Findings from a 2014 study that tested 133 children found no association between intestinal permeability and the presence of ASD symptoms. On the contrary, a
Nearly thirty-seven percent of patients with ASD and twenty-one percent of their first-degree relatives showed altered intestinal permeability (IPT) suggesting a hereditary factor. Patients with ASD on a gluten and casein free diet had lower IPT levels than those who ate unrestricted. The authors conclude that a gluten-free diet could benefit a subgroup of patients with ASD.
Autoimmune conditions have also been associated with ASD and a study published in
More research is needed to elucidate what other dietary changes may be effective to substantially affect ASD.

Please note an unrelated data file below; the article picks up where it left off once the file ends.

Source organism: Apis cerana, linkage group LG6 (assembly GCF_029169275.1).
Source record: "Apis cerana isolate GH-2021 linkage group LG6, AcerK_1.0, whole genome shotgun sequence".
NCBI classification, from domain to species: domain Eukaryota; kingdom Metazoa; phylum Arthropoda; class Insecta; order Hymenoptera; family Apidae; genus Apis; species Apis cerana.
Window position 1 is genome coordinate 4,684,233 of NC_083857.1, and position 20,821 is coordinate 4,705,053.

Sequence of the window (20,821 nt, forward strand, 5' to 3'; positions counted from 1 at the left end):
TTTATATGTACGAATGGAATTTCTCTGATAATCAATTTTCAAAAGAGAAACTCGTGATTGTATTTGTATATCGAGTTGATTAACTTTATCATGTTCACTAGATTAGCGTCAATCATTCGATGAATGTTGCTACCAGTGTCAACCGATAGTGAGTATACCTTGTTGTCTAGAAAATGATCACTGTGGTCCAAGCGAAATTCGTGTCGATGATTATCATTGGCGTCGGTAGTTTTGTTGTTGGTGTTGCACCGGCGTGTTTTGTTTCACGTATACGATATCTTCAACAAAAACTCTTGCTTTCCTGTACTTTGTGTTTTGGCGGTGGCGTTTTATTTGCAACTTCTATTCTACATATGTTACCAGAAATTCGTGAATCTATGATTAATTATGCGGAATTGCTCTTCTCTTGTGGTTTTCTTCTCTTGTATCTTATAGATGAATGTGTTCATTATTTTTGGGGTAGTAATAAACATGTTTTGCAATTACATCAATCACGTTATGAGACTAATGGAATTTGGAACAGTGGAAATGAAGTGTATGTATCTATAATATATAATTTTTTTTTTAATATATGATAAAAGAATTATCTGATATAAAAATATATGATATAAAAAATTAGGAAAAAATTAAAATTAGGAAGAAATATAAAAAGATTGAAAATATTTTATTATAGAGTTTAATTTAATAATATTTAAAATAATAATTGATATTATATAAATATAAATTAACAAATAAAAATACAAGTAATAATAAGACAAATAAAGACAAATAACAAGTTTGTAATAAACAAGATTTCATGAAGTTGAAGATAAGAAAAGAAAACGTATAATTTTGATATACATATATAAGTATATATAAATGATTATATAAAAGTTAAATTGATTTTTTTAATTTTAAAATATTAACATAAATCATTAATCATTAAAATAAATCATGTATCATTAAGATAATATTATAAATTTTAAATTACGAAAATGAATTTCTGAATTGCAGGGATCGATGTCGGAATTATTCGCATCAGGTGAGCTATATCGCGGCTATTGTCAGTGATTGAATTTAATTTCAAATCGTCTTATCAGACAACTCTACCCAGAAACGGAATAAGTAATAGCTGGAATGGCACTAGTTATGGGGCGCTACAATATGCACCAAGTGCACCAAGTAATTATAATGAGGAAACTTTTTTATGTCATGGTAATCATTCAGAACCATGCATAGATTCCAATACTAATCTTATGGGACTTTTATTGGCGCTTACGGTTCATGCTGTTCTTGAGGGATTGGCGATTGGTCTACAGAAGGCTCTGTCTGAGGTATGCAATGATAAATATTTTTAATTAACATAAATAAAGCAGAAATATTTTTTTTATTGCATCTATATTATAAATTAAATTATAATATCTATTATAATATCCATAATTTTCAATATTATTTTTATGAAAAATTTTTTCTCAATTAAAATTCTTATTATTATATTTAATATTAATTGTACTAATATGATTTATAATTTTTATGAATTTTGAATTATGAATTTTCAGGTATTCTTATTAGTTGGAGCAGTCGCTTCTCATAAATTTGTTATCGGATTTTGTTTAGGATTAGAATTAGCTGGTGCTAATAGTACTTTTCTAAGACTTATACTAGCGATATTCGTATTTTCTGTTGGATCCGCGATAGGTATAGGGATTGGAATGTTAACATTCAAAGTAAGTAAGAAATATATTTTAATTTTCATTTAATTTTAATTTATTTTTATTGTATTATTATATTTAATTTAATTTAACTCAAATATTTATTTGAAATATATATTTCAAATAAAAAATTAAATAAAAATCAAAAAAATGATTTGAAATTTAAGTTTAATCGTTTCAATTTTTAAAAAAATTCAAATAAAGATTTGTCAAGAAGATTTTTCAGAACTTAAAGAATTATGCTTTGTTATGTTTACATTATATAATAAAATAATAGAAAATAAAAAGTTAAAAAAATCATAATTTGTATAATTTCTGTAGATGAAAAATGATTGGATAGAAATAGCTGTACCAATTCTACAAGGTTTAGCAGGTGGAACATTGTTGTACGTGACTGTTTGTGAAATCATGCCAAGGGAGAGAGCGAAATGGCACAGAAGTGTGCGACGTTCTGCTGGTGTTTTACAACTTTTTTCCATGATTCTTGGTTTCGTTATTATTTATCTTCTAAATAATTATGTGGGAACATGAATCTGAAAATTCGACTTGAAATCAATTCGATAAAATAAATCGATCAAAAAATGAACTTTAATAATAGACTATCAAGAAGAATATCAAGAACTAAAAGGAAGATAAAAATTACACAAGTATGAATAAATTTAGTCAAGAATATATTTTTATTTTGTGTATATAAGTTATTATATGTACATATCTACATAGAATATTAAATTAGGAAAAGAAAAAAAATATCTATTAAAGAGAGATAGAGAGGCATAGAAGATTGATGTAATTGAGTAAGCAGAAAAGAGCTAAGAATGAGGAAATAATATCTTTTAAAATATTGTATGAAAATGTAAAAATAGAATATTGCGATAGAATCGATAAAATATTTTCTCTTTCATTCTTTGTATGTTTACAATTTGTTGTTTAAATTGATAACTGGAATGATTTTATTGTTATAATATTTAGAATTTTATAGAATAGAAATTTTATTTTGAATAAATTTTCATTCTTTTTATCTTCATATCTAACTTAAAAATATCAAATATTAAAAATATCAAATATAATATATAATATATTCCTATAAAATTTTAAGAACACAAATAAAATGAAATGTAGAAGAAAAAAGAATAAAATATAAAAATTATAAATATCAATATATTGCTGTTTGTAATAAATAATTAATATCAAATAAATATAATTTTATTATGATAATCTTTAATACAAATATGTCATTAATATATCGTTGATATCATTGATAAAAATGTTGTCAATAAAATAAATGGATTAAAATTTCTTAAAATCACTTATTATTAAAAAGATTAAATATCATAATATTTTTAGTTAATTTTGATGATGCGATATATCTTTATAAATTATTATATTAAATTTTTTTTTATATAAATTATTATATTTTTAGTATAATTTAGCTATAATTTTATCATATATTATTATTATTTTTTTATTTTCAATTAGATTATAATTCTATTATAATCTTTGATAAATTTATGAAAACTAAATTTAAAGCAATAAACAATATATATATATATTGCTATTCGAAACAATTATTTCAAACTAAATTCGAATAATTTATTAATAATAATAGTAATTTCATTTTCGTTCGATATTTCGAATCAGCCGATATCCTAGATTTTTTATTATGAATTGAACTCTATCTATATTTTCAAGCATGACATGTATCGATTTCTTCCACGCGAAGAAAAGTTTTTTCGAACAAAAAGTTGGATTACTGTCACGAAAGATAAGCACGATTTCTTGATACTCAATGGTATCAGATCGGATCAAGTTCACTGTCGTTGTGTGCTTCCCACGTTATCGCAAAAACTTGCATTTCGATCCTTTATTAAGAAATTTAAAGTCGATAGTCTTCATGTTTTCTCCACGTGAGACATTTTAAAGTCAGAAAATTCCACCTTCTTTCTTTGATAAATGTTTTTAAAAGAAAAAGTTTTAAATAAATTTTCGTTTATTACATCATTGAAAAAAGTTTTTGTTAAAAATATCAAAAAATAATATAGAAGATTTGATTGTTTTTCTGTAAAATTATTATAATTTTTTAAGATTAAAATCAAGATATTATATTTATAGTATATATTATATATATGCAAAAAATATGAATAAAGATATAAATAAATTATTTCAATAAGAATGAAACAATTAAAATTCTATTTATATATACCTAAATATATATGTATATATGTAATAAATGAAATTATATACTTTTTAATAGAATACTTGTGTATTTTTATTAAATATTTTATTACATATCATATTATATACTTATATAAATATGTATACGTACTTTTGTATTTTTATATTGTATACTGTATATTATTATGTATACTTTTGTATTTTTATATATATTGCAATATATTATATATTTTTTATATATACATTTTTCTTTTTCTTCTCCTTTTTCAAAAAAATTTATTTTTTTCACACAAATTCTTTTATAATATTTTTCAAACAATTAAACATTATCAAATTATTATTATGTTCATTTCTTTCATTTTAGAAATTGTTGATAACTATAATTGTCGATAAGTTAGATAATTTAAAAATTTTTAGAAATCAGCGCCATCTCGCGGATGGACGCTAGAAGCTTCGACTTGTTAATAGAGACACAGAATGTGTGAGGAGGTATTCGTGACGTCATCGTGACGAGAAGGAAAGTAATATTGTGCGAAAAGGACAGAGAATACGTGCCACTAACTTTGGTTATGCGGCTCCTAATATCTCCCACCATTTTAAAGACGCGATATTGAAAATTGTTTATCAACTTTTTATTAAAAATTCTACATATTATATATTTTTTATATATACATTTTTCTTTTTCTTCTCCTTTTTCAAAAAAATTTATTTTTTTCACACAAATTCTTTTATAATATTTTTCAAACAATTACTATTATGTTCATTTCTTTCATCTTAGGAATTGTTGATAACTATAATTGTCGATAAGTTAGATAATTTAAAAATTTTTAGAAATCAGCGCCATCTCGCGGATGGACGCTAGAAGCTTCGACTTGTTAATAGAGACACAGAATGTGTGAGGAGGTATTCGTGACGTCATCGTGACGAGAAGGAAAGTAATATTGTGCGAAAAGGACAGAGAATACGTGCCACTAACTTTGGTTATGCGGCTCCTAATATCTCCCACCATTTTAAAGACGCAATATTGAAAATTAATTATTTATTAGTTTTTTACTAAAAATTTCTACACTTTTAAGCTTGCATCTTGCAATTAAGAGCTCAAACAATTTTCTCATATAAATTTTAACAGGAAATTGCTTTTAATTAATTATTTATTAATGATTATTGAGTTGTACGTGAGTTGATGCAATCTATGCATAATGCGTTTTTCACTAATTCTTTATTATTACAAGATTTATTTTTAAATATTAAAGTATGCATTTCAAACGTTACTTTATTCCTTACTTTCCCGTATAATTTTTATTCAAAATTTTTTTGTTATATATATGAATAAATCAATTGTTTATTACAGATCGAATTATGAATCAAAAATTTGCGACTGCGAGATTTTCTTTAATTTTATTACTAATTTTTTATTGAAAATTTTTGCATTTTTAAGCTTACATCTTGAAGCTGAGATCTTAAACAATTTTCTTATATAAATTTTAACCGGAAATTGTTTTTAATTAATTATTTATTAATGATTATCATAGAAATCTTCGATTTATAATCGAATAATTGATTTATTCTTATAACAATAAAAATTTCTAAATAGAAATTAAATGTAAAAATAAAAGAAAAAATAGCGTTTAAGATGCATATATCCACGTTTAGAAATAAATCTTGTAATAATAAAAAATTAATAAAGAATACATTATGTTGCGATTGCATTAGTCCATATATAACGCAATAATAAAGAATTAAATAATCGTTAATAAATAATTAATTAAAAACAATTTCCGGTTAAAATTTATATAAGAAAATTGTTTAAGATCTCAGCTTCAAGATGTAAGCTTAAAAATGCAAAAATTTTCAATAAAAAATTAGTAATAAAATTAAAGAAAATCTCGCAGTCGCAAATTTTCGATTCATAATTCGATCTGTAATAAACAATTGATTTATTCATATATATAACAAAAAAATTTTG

There is no evidence to suggest that all components of the GAPS diet can help treat the conditions it claims to.
Following this diet could, however, improve a person’s gut health. It encourages people to eat fewer processed foods and more fruits, vegetables, and natural fats. These simple dietary changes could improve gut health and overall health.
However, GAPS diet guidelines do not explicitly account for all nutritional needs. When following this diet, people should make sure that they are getting enough vitamins and minerals to avoid developing nutritional deficiencies.
The following sections discuss the evidence for possible benefits of the GAPS diet.
Improving gut health